There’s management and then there’s crisis management. But the folks running Dade Correctional Institution have excelled in a whole new category: crisis mismanagement.
If lifer Ronald “Psycho” McCoy’s escape from the South Miami-Dade facility were an one-off, an aberration, that would be cause for concern.
However, his ability to take flight was aided and abetted by lax security where it should be the most rigorous. Staffers might as well have just held the gate to freedom open for McCoy.
McCoy, serving two life sentences and with a history of carrying out violent crimes, got away some time Halloween morning. But several hours passed before authorities at DCI alerted state prison officials. Then it took another five hours for anyone to lift a finger to call the police. Miami-Dade police were notified that a violent felon was on the loose at 5:15 p.m. The Florida Department of Law Enforcement was alerted half an hour after that. Homestead officers got the word at about 6 p.m. And the media were not alerted at all. The Miami Herald learned of the escape independently. Only then, at about 6:30 p.m., did corrections issue a press release. That means that McCoy had a advantageous head start, courtesy of the Dade Correctional and the authorities at the state level. Nearby residents, indeed, South Floridians, were left in the dark, and vulnerable.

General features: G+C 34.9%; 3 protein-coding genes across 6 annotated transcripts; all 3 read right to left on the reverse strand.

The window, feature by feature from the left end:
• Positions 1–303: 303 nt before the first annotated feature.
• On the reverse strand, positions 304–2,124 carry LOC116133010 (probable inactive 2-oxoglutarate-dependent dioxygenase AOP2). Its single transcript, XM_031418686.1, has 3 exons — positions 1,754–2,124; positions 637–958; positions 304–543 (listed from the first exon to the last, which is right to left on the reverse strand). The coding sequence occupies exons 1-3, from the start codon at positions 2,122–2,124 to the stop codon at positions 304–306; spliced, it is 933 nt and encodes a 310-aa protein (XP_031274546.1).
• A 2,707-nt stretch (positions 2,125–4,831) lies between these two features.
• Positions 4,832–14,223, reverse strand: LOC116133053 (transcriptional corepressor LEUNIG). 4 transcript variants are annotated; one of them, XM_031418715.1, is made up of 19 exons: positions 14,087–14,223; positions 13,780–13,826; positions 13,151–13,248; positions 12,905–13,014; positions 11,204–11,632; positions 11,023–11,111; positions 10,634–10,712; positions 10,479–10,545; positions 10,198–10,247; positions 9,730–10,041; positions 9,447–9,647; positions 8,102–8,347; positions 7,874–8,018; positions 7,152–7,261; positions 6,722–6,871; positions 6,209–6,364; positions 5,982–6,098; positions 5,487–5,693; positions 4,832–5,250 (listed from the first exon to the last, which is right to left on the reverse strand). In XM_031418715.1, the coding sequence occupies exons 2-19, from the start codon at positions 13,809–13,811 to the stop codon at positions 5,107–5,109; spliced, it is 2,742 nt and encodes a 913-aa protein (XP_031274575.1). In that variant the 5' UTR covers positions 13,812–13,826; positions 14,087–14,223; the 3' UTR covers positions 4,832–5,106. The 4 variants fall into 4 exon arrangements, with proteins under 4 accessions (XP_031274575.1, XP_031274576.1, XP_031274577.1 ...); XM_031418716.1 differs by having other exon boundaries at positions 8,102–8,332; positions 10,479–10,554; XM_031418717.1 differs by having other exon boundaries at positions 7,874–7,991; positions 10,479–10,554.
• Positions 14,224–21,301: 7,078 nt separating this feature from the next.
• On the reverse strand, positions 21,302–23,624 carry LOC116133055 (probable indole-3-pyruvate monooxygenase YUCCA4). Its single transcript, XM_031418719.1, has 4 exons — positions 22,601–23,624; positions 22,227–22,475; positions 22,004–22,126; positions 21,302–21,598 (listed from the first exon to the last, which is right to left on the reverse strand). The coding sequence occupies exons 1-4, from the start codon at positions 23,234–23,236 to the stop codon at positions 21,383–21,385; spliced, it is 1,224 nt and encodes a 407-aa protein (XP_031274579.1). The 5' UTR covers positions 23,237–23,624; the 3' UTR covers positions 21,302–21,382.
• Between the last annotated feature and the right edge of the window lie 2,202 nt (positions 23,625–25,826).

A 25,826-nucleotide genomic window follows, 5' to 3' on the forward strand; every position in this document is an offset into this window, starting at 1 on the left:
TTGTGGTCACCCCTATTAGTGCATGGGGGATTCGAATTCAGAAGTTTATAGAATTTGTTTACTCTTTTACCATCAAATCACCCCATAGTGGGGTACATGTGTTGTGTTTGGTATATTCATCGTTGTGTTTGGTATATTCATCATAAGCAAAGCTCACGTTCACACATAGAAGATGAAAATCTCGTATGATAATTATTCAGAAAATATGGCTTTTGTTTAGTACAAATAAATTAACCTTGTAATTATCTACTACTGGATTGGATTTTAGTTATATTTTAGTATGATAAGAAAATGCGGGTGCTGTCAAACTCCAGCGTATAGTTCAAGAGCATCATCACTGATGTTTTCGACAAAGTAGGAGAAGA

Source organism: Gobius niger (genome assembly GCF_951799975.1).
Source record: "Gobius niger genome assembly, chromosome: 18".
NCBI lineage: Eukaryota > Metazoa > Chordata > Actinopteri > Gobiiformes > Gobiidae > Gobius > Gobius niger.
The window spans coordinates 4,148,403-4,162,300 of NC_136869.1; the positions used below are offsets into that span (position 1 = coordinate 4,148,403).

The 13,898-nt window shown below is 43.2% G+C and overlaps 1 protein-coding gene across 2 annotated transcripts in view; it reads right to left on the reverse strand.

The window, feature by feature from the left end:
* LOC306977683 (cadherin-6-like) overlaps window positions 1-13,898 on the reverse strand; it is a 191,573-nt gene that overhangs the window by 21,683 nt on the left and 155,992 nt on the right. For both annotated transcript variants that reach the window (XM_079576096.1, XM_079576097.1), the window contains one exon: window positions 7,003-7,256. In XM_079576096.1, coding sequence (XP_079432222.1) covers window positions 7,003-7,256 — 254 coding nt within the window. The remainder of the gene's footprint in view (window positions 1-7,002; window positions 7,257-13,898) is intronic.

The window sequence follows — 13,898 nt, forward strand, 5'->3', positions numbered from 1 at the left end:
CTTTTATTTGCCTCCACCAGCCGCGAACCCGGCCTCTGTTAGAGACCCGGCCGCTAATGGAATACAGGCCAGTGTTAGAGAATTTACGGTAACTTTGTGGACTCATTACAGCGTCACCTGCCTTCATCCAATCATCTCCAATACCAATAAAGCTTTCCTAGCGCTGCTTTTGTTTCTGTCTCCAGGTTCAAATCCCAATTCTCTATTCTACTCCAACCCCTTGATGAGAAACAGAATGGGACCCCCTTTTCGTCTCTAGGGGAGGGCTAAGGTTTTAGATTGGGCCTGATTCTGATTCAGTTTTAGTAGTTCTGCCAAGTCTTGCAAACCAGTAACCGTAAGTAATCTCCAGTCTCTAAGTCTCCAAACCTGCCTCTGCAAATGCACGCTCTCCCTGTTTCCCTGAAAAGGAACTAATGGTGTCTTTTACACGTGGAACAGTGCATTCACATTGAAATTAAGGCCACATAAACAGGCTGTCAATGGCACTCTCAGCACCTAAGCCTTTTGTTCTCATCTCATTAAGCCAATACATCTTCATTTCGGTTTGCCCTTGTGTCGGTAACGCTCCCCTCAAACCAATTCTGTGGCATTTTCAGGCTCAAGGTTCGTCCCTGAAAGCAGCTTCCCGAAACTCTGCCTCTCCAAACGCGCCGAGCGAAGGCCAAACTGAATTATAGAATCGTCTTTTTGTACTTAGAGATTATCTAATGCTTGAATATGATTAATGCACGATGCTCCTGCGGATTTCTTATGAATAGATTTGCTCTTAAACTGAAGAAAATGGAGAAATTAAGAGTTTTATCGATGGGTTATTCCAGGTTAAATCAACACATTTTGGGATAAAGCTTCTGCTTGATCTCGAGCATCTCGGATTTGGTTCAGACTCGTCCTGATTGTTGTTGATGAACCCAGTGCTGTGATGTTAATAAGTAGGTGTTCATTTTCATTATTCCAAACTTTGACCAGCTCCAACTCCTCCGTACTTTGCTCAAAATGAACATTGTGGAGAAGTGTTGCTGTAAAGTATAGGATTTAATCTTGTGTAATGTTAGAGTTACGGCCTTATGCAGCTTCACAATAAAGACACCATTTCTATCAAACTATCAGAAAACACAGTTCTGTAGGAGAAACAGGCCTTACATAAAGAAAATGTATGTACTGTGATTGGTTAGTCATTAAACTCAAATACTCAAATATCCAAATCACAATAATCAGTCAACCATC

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Corrections authorities at every level have been mum as to why it took so long to alert law enforcement of McCoy’s escape.
All of which is cause for deep and abiding worry — to say nothing of the need for a top-to-bottom independent investigation of this facility. This is where, as the Editorial Board implored in the past, the U.S. Justice Department should step in. If DOJ was disturbed enough to swoop in several years ago and investigate the Miami Police Department’s serial shooting of young unarmed black men and bring the department to heel, can it do any less with a state corrections department where in one facility alone, torture, deaths — and now an escape — reek with the stench of official coverup and obfuscation?
McCoy was captured three days later in West Palm Beach driving a stolen pickup truck. That episode is over, but the systemic problems that led to the escape; allowed mentally ill inmates to be brutalized and die under corrections officers’ “care”; silenced whistleblowers; and slow-walked — if not outright blocked — attempts to investigate or bring criminal charges endure.
Two weeks ago, before McCoy made his getaway, DCI Warden Les Odom announced his retirement. He had been in the position only three months, having replaced Jerry Cummings, who was forced out after corrections officers shoved an inmate into a stall where he died in a scalding hot shower. Mr. Cummings has since spoken up, telling the Miami Herald that DCI is a roiling mess: Understaffing leaves officers’ stations unmonitored; “ghost” officers, who aren’t actually on the job, report for duty; employees smuggle drugs to inmates; and security breaches are so common that he’s surprised escapes don’t happen more often.
Does the aggrieved Mr. Cummings have an ax to grind? Likely. Does that mean his allegations should be dismissed? No, not in the wake of the horrors that already are on the record about DCI. A broader, more comprehensive — and independent — investigation into the failure of DCI authorities to protect those inside the prison, or outside, is long overdue.